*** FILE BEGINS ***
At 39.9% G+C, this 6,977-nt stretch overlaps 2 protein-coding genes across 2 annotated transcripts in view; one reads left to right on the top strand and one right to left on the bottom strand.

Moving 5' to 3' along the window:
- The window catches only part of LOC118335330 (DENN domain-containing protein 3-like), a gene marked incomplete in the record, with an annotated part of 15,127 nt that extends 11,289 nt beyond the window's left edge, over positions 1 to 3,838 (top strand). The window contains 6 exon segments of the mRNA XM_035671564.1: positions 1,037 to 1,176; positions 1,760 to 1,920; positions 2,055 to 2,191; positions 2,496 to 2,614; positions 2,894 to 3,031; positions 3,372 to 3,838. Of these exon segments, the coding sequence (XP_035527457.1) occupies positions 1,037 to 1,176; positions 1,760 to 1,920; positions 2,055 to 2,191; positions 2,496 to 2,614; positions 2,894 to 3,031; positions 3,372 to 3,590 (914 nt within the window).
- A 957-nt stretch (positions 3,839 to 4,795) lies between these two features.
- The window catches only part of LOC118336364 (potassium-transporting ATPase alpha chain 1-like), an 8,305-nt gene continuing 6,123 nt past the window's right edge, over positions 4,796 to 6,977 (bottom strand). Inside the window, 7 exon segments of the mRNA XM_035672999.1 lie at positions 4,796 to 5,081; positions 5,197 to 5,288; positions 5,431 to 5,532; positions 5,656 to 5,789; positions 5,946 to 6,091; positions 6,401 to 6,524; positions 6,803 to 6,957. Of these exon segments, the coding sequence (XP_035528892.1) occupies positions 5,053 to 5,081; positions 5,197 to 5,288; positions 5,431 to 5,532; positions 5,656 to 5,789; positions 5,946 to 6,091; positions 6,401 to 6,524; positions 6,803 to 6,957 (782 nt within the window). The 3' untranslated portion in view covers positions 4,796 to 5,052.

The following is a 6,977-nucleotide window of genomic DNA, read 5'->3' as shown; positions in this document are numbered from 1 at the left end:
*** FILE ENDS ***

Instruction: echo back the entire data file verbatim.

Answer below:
At 39.9% G+C, this 6,977-nt stretch overlaps 2 protein-coding genes across 2 annotated transcripts in view; one reads left to right on the top strand and one right to left on the bottom strand.

Moving 5' to 3' along the window:
- The window catches only part of LOC118335330 (DENN domain-containing protein 3-like), a gene marked incomplete in the record, with an annotated part of 15,127 nt that extends 11,289 nt beyond the window's left edge, over positions 1 to 3,838 (top strand). The window contains 6 exon segments of the mRNA XM_035671564.1: positions 1,037 to 1,176; positions 1,760 to 1,920; positions 2,055 to 2,191; positions 2,496 to 2,614; positions 2,894 to 3,031; positions 3,372 to 3,838. Of these exon segments, the coding sequence (XP_035527457.1) occupies positions 1,037 to 1,176; positions 1,760 to 1,920; positions 2,055 to 2,191; positions 2,496 to 2,614; positions 2,894 to 3,031; positions 3,372 to 3,590 (914 nt within the window).
- A 957-nt stretch (positions 3,839 to 4,795) lies between these two features.
- The window catches only part of LOC118336364 (potassium-transporting ATPase alpha chain 1-like), an 8,305-nt gene continuing 6,123 nt past the window's right edge, over positions 4,796 to 6,977 (bottom strand). Inside the window, 7 exon segments of the mRNA XM_035672999.1 lie at positions 4,796 to 5,081; positions 5,197 to 5,288; positions 5,431 to 5,532; positions 5,656 to 5,789; positions 5,946 to 6,091; positions 6,401 to 6,524; positions 6,803 to 6,957. Of these exon segments, the coding sequence (XP_035528892.1) occupies positions 5,053 to 5,081; positions 5,197 to 5,288; positions 5,431 to 5,532; positions 5,656 to 5,789; positions 5,946 to 6,091; positions 6,401 to 6,524; positions 6,803 to 6,957 (782 nt within the window). The 3' untranslated portion in view covers positions 4,796 to 5,052.

The following is a 6,977-nucleotide window of genomic DNA, read 5'->3' as shown; positions in this document are numbered from 1 at the left end: